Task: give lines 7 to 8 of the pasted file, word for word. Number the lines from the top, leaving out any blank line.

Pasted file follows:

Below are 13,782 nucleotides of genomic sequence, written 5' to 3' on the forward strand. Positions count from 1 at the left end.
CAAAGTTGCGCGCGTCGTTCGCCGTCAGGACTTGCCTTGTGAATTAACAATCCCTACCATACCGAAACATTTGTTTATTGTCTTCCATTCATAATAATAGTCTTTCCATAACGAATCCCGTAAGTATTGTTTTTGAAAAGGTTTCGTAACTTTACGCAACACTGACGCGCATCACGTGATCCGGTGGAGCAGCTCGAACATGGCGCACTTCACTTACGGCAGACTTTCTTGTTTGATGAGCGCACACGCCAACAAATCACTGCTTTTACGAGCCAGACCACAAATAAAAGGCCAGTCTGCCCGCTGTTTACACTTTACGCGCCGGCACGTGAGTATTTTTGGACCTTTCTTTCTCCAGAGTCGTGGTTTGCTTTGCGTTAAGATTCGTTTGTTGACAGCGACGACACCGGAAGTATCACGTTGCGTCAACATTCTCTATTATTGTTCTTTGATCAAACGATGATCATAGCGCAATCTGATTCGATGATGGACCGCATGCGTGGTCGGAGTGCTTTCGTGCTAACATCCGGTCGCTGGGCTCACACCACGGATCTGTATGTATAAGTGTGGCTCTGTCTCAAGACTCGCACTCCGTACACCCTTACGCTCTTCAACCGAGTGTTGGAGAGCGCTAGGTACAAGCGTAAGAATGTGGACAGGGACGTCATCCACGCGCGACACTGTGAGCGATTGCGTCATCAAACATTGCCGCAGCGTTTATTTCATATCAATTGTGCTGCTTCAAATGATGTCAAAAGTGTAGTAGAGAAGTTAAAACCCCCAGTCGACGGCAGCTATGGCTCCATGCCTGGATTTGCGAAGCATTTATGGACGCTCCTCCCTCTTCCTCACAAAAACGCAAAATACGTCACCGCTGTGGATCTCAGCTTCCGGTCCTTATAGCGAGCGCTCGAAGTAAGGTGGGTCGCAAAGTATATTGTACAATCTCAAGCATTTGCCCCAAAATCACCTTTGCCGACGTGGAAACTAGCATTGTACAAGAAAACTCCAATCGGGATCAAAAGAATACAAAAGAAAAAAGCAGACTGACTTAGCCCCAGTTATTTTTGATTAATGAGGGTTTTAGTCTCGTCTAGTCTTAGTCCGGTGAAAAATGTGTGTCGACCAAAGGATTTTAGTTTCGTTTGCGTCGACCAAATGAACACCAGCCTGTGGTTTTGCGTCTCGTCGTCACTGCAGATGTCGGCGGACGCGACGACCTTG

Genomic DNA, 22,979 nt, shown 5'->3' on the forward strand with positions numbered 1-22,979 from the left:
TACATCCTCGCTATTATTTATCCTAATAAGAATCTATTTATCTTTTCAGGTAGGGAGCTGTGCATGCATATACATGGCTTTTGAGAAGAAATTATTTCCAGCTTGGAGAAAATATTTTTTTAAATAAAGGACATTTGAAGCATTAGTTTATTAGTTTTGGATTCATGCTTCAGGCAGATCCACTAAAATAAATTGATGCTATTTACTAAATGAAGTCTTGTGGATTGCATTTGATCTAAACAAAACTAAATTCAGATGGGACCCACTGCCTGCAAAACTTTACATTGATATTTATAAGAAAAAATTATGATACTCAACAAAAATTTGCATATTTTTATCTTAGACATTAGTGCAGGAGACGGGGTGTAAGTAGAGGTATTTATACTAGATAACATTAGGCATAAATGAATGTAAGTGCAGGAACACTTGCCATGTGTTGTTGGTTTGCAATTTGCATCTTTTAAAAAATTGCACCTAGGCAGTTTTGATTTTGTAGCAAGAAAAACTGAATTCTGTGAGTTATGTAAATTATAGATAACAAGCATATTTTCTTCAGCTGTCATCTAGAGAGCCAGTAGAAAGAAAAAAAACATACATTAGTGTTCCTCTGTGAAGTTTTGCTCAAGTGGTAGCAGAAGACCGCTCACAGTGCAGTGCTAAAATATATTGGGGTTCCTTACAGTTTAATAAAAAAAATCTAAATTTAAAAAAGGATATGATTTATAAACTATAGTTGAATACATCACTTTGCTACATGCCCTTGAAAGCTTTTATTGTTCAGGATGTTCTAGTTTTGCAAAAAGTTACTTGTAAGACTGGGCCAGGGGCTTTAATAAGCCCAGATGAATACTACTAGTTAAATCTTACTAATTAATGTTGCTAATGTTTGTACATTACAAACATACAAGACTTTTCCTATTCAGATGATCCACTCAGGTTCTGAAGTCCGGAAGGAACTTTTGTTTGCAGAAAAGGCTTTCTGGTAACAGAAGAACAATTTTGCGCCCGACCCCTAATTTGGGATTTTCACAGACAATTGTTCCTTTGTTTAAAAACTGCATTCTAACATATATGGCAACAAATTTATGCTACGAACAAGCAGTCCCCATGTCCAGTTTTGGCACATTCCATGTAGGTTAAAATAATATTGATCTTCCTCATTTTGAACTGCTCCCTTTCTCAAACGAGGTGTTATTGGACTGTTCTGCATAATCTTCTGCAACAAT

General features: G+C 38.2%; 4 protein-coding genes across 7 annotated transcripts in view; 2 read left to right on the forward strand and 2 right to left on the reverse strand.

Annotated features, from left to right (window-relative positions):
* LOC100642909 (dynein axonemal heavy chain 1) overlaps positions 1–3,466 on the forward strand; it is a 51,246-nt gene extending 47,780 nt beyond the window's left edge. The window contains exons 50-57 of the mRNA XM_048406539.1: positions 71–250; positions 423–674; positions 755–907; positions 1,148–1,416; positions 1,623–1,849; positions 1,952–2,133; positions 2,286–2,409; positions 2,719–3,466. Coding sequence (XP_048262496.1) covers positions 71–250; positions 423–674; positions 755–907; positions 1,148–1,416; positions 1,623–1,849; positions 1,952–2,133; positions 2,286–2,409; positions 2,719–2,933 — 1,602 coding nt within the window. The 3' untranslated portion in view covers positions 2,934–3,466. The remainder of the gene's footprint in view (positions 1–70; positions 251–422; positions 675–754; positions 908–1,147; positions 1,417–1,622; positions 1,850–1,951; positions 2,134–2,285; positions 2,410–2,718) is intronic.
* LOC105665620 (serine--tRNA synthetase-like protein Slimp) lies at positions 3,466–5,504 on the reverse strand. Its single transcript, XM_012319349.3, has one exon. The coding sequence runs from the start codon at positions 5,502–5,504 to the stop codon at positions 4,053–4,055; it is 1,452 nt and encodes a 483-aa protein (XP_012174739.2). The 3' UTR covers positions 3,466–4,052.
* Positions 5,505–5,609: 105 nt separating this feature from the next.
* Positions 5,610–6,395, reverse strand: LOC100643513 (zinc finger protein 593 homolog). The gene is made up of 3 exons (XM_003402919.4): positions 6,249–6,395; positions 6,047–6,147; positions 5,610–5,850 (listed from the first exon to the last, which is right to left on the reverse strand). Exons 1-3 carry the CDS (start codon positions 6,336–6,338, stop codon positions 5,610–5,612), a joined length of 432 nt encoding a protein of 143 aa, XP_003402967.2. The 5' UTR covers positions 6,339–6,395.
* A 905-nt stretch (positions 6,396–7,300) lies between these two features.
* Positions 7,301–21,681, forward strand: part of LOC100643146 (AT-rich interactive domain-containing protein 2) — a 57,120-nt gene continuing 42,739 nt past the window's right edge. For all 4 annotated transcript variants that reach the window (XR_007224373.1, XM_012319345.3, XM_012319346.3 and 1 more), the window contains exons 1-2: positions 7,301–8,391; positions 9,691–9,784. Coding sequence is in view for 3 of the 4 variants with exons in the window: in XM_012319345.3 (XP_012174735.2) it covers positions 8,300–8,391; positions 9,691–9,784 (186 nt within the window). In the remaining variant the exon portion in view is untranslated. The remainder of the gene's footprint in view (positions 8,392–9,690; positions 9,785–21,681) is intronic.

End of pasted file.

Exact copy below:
* LOC100642909 (dynein axonemal heavy chain 1) overlaps positions 1–3,466 on the forward strand; it is a 51,246-nt gene extending 47,780 nt beyond the window's left edge. The window contains exons 50-57 of the mRNA XM_048406539.1: positions 71–250; positions 423–674; positions 755–907; positions 1,148–1,416; positions 1,623–1,849; positions 1,952–2,133; positions 2,286–2,409; positions 2,719–3,466. Coding sequence (XP_048262496.1) covers positions 71–250; positions 423–674; positions 755–907; positions 1,148–1,416; positions 1,623–1,849; positions 1,952–2,133; positions 2,286–2,409; positions 2,719–2,933 — 1,602 coding nt within the window. The 3' untranslated portion in view covers positions 2,934–3,466. The remainder of the gene's footprint in view (positions 1–70; positions 251–422; positions 675–754; positions 908–1,147; positions 1,417–1,622; positions 1,850–1,951; positions 2,134–2,285; positions 2,410–2,718) is intronic.
* LOC105665620 (serine--tRNA synthetase-like protein Slimp) lies at positions 3,466–5,504 on the reverse strand. Its single transcript, XM_012319349.3, has one exon. The coding sequence runs from the start codon at positions 5,502–5,504 to the stop codon at positions 4,053–4,055; it is 1,452 nt and encodes a 483-aa protein (XP_012174739.2). The 3' UTR covers positions 3,466–4,052.